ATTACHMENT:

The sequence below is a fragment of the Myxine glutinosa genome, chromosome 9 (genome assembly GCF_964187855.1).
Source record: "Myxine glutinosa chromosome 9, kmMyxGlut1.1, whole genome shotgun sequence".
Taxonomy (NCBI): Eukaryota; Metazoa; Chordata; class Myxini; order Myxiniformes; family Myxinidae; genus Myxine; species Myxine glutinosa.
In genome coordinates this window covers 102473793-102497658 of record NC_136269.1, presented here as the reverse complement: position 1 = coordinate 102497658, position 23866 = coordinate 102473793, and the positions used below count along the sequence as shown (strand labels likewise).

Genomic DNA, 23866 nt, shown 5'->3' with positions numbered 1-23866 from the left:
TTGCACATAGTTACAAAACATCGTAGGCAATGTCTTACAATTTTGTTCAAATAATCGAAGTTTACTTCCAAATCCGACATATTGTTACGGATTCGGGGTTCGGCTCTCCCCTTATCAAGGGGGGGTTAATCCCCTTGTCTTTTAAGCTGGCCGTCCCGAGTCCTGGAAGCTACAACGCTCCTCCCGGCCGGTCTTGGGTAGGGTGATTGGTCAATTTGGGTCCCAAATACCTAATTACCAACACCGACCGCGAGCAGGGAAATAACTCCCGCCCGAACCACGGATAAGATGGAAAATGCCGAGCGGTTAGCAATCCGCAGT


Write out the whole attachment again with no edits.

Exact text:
The sequence below is a fragment of the Myxine glutinosa genome, chromosome 9 (genome assembly GCF_964187855.1).
Source record: "Myxine glutinosa chromosome 9, kmMyxGlut1.1, whole genome shotgun sequence".
Taxonomy (NCBI): Eukaryota; Metazoa; Chordata; class Myxini; order Myxiniformes; family Myxinidae; genus Myxine; species Myxine glutinosa.
In genome coordinates this window covers 102473793-102497658 of record NC_136269.1, presented here as the reverse complement: position 1 = coordinate 102497658, position 23866 = coordinate 102473793, and the positions used below count along the sequence as shown (strand labels likewise).

Genomic DNA, 23866 nt, shown 5'->3' with positions numbered 1-23866 from the left:
TTGCACATAGTTACAAAACATCGTAGGCAATGTCTTACAATTTTGTTCAAATAATCGAAGTTTACTTCCAAATCCGACATATTGTTACGGATTCGGGGTTCGGCTCTCCCCTTATCAAGGGGGGGTTAATCCCCTTGTCTTTTAAGCTGGCCGTCCCGAGTCCTGGAAGCTACAACGCTCCTCCCGGCCGGTCTTGGGTAGGGTGATTGGTCAATTTGGGTCCCAAATACCTAATTACCAACACCGACCGCGAGCAGGGAAATAACTCCCGCCCGAACCACGGATAAGATGGAAAATGCCGAGCGGTTAGCAATCCGCAGT